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PostPosted: Sat Jan 01, 2011 12:53 am 
retrobike rider
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weeman_mtb wrote:
Nice attention to detail with the writing on the hub lining up with the valve, a sign of a confident wheel builder (so I've read :oops: ).


Makes sense! first wheel I built I was so confused I had no care with such things

I was so chuffed when I had done it though and it saved me £90 on the quote I had from a competent and decent LBS

Got my spokes £30 cheaper on t'interweb and saved £60 for labour

- Been told these are good prices, so wheel building is a skill worth aquiring :D

But now I know how much the hub will rotate when all the spokes are in, which you only get from having built a few wheels, so I tried to convey that as a rough calculation

I'm really happy I can build good strong true wheels!


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PostPosted: Sat Jan 01, 2011 10:12 pm 
Old School Hero

Joined: Fri Jul 23, 2010 5:16 pm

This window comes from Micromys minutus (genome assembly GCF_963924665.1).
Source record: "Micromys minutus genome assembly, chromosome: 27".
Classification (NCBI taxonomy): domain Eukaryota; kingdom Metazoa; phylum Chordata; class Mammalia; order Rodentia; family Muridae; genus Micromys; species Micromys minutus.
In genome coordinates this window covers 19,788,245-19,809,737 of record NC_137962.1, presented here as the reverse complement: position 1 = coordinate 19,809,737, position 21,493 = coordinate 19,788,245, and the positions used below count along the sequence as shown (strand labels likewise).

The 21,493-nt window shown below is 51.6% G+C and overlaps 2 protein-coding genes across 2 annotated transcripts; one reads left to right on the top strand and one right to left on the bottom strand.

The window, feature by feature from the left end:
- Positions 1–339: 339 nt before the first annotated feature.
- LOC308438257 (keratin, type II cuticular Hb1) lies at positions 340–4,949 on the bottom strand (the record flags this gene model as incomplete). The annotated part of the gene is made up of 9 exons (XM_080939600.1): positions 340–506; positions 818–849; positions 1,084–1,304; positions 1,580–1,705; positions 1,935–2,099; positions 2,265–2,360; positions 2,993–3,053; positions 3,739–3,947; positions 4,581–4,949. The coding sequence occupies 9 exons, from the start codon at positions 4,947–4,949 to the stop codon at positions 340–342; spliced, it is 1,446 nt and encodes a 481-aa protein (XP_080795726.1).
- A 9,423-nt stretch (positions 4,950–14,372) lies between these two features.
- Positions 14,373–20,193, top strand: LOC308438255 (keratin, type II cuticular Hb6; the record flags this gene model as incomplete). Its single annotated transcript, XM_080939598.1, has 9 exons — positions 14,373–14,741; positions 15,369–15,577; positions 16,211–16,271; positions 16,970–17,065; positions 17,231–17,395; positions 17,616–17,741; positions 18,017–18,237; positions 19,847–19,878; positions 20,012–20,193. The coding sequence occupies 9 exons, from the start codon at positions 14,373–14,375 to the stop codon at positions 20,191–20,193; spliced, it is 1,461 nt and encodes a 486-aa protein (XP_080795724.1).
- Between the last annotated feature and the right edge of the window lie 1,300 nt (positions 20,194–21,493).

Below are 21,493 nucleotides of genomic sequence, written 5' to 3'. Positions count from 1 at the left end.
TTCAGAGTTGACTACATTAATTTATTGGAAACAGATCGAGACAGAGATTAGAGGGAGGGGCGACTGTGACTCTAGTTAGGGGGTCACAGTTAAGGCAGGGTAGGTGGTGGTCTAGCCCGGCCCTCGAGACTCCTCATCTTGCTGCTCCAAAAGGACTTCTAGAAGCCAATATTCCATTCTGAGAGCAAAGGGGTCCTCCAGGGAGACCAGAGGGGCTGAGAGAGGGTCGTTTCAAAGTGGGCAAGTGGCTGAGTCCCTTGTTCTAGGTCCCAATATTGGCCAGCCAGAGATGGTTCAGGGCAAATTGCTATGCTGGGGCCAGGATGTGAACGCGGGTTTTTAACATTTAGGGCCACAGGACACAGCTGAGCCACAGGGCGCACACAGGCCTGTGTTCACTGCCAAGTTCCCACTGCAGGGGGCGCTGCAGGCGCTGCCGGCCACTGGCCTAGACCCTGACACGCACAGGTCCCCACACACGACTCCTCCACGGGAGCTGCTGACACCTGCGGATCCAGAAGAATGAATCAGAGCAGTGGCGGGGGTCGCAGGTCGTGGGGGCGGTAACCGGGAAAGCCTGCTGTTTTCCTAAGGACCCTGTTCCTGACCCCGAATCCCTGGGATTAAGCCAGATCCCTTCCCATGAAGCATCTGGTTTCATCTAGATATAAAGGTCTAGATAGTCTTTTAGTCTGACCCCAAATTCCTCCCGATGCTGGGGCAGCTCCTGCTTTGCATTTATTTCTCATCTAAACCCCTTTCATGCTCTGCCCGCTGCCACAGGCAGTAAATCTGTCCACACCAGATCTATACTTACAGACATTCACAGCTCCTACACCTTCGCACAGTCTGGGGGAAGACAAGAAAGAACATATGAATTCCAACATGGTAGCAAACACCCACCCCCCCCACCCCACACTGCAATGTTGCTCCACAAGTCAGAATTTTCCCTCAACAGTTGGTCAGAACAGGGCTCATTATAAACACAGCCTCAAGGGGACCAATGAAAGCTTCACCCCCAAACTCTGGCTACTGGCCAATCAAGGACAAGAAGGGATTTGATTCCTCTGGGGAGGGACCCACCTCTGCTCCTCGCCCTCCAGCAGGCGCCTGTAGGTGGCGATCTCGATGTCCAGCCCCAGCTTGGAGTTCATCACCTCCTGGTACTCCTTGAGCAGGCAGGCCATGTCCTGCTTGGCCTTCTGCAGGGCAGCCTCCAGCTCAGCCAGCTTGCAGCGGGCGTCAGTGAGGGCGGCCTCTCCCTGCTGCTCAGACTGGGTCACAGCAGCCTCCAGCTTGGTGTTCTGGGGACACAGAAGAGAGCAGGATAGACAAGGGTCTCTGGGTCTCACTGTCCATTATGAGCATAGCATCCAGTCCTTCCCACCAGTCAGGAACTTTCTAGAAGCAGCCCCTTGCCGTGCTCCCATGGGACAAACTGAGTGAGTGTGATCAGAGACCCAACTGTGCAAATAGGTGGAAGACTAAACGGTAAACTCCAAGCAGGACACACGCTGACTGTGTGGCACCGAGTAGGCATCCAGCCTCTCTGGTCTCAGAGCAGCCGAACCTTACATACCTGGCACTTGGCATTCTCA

Posts: 200
Great write up on the wheel building hydorah :D just built my first wheel over Xmas, i'm not the fastest at doing then but I have to say I enjoyed doing it so much & did it the way your write explains. I love the look of the blue spoke nipple 8) i'm going to do the same (different colour) when i've got the funds


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PostPosted: Sat Jan 01, 2011 11:03 pm 
retrobike rider
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sweety wrote:
Great write up on the wheel building hydorah :D just built my first wheel over Xmas, i'm not the fastest at doing then but I have to say I enjoyed doing it so much & did it the way your write explains. I love the look of the blue spoke nipple 8) i'm going to do the same (different colour) when i've got the funds


That's brilliant, well done sweety

You have field tested the write up and it worked out!!!

My first pair took 3 hours, but this pair? about half hour for the rear, front isn't done yet! Grrr


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 Post subject: Wheels done!
PostPosted: Sat Jan 08, 2011 11:48 am 
retrobike rider
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After my wheel building escapades the time has come to finish them off